Kari Sperring is the author of two novels (Living with Ghosts [DAW 2009] and The Grass King’s Concubine [DAW 2012], the novella Serpent Rose [NewCon Press 2019] and an assortment of short stories. As Kari Maund, she has written and published five books and many articles on Celtic and Viking history and co-authored a book on the history and real people behind her favourite novel, The Three Musketeers (with Phil Nanson). She’s British and lives in Cambridge, England, with her partner Phil and three very determined cats, who guarantee that everything she writes will have been thoroughly sat upon. Her website is http://www.karisperring .com and you can also find her on Facebook. Her latest novella, Rose Knot came out from Newcon Press this summer.
When I was an unpublished author my single aim was to get a book published.
Then it happened. I sold my first book to DAW in 2013 for publication in 2014. That was Empire of Dust. There have been five subsequent books resulting in two completed trilogies. I never really intended to commit trilogy but if you read Juliet E McKenna’s blog post last week on why publishers like ‘more of the same but different’ you’ll realise why they like trilogies and series.
Now I’m published I have a different aim, and that’s to get as much publicity and promotion for my books as I possibly can because there are a lot of books out there and I’d like mine to get their fair share of attention.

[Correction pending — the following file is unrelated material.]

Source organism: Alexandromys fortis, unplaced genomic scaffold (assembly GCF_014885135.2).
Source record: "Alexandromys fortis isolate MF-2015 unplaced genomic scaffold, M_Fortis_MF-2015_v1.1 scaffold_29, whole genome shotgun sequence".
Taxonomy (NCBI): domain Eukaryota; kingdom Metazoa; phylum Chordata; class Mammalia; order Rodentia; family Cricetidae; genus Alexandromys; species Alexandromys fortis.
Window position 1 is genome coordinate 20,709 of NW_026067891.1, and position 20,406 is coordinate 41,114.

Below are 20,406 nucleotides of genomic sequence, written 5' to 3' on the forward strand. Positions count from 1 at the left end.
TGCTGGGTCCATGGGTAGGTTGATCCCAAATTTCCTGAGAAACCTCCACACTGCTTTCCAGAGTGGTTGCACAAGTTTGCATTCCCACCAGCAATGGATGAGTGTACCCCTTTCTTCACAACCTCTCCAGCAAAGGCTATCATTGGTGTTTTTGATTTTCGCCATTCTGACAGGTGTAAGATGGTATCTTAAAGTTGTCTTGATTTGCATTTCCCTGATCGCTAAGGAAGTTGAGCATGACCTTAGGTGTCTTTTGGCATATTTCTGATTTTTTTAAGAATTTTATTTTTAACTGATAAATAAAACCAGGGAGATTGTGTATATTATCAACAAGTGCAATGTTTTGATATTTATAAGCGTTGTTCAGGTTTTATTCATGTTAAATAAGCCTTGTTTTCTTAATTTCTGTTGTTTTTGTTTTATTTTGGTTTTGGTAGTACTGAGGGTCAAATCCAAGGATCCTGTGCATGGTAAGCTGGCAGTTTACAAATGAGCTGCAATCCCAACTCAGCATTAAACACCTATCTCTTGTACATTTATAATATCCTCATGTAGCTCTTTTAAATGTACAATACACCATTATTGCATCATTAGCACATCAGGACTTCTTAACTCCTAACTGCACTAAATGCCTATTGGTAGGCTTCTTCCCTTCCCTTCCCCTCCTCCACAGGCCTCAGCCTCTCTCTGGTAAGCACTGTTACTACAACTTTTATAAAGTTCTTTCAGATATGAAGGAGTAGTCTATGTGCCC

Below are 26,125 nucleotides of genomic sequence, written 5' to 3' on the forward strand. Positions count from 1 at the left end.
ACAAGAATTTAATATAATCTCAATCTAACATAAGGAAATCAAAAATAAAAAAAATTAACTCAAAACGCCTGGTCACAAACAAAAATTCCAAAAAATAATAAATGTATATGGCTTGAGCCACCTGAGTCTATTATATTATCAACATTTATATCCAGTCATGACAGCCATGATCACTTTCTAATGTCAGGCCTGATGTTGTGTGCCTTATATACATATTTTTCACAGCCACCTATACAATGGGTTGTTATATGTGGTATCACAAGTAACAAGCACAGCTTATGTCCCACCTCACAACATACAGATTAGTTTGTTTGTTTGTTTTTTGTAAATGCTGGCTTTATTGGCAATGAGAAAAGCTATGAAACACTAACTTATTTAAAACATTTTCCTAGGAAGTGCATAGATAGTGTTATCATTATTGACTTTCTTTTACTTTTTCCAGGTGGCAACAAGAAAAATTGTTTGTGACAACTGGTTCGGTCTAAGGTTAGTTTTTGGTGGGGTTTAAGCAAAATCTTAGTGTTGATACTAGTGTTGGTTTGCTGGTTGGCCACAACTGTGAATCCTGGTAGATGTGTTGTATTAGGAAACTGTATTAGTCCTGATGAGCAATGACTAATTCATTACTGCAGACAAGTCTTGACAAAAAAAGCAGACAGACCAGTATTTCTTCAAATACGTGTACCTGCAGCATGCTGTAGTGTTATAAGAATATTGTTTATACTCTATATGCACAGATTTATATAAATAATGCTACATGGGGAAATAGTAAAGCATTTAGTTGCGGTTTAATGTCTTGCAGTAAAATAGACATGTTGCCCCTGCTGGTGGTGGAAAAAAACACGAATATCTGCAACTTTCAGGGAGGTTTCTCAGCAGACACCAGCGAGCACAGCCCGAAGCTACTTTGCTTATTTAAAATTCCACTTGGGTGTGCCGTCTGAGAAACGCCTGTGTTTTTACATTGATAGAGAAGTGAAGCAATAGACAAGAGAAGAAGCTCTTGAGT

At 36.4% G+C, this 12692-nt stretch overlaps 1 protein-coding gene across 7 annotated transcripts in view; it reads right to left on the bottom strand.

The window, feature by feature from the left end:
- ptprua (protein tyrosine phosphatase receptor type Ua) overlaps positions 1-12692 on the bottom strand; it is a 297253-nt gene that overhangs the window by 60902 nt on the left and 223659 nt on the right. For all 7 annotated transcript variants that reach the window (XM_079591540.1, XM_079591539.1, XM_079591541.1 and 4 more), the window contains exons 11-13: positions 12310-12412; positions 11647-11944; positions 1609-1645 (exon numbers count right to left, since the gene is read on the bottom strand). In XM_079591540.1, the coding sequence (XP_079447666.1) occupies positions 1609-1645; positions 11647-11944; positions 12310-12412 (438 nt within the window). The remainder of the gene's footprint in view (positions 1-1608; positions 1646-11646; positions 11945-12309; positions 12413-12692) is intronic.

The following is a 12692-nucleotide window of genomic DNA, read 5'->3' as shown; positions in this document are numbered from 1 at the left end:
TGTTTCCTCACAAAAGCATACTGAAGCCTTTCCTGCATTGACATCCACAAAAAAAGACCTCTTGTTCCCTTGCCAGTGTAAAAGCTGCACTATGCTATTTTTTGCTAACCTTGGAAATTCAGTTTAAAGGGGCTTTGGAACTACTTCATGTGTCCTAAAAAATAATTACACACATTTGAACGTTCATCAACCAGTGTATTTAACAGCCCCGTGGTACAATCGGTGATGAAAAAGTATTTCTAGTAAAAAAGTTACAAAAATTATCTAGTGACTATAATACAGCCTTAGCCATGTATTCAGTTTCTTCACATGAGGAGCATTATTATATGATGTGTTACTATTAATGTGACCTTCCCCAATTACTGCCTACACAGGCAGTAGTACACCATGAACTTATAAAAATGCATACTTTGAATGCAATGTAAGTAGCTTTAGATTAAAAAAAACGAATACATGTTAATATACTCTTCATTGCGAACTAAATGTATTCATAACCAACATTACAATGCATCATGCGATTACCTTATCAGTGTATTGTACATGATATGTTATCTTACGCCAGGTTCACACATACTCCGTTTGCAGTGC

I have a new book out soon.
I’ve just done the copy-edit check for my upcoming book, The Amber Crown. The copy editor has gone through it minutely to check for spelling mistakes, clunky prose, anything that doesn’t sound right and – of course – punctuation. I’ve done that myself, several times, of course, but another set of eyes and a keen brain never hurts. Also, because I’m published by DAW in the USA, my UK English prose has to be translated into American. I’m not confident enough in American English. I could easily miss something, so I prefer it to be done by an American English speaker. Americans always use way more commas than Brits, too, but I’m getting used to that now. I use more commas in my writing than I used to do, and I don’t overreact when I see all the added commas the copy editor has slung in there.